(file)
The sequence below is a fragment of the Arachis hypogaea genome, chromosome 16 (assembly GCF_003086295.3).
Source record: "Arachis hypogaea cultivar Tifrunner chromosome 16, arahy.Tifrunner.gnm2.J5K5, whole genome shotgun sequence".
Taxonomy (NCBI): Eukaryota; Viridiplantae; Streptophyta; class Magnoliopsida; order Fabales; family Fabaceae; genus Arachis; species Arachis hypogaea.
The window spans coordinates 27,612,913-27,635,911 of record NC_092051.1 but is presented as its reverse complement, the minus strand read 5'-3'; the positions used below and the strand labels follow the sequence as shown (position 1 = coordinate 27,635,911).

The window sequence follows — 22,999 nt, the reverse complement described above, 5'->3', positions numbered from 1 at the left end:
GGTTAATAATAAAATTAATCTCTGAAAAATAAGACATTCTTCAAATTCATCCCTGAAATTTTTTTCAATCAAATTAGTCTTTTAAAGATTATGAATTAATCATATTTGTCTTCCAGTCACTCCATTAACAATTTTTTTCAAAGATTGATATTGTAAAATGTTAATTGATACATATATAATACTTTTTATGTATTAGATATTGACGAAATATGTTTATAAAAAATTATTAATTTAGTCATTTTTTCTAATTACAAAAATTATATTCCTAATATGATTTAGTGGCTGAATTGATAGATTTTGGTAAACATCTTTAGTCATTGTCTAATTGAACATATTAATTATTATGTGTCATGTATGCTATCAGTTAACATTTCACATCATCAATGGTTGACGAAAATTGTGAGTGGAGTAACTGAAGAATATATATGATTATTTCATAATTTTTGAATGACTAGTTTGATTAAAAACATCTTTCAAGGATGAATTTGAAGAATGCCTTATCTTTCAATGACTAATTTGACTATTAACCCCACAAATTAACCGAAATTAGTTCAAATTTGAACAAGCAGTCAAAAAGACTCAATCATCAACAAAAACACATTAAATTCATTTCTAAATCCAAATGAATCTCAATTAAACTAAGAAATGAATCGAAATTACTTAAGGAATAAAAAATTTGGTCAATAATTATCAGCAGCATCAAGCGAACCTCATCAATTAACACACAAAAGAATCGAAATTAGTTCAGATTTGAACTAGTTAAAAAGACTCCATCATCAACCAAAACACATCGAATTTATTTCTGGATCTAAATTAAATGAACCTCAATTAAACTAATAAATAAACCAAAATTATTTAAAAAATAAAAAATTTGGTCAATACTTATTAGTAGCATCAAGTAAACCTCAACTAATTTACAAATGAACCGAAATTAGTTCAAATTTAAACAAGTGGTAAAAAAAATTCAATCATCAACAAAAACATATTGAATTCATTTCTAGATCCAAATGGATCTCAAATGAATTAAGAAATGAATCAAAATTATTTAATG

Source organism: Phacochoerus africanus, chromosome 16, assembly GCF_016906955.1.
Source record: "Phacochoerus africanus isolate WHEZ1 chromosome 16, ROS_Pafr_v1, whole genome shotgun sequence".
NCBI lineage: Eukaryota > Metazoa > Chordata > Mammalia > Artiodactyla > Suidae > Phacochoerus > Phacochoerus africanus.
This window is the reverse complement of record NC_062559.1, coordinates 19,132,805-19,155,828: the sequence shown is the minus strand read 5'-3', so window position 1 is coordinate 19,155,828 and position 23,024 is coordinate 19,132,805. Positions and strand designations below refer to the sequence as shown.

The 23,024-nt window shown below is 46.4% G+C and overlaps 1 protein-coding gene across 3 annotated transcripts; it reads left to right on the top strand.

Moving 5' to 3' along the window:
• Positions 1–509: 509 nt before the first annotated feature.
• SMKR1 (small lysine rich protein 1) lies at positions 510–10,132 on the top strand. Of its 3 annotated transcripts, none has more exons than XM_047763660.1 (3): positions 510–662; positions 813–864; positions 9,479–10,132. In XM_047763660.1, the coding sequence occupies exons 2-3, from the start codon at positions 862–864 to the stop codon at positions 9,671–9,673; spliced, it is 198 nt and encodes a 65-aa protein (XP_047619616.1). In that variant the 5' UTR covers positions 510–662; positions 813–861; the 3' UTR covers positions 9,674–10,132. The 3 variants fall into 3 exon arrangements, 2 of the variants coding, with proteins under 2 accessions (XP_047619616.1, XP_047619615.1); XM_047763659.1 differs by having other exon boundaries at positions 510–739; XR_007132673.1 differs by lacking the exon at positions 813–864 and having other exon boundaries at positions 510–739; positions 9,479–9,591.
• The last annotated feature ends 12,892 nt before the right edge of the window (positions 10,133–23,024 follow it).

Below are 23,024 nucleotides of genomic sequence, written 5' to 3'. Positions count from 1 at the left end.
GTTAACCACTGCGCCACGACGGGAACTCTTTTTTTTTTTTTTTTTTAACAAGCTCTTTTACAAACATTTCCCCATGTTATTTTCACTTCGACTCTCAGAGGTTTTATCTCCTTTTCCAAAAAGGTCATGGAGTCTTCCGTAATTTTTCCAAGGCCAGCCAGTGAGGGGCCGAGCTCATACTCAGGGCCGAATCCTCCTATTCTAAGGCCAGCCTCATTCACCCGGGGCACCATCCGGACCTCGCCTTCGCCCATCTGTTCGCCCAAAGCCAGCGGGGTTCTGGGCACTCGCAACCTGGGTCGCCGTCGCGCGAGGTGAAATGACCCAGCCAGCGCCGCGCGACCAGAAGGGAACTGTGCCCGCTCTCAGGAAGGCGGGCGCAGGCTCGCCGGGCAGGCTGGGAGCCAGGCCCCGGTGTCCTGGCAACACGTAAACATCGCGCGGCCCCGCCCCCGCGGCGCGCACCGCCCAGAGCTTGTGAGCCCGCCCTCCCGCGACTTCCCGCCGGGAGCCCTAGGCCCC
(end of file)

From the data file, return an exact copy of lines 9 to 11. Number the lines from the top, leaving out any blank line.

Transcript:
NCBI lineage: Eukaryota > Metazoa > Chordata > Mammalia > Artiodactyla > Suidae > Phacochoerus > Phacochoerus africanus.
This window is the reverse complement of record NC_062559.1, coordinates 19,132,805-19,155,828: the sequence shown is the minus strand read 5'-3', so window position 1 is coordinate 19,155,828 and position 23,024 is coordinate 19,132,805. Positions and strand designations below refer to the sequence as shown.

The 23,024-nt window shown below is 46.4% G+C and overlaps 1 protein-coding gene across 3 annotated transcripts; it reads left to right on the top strand.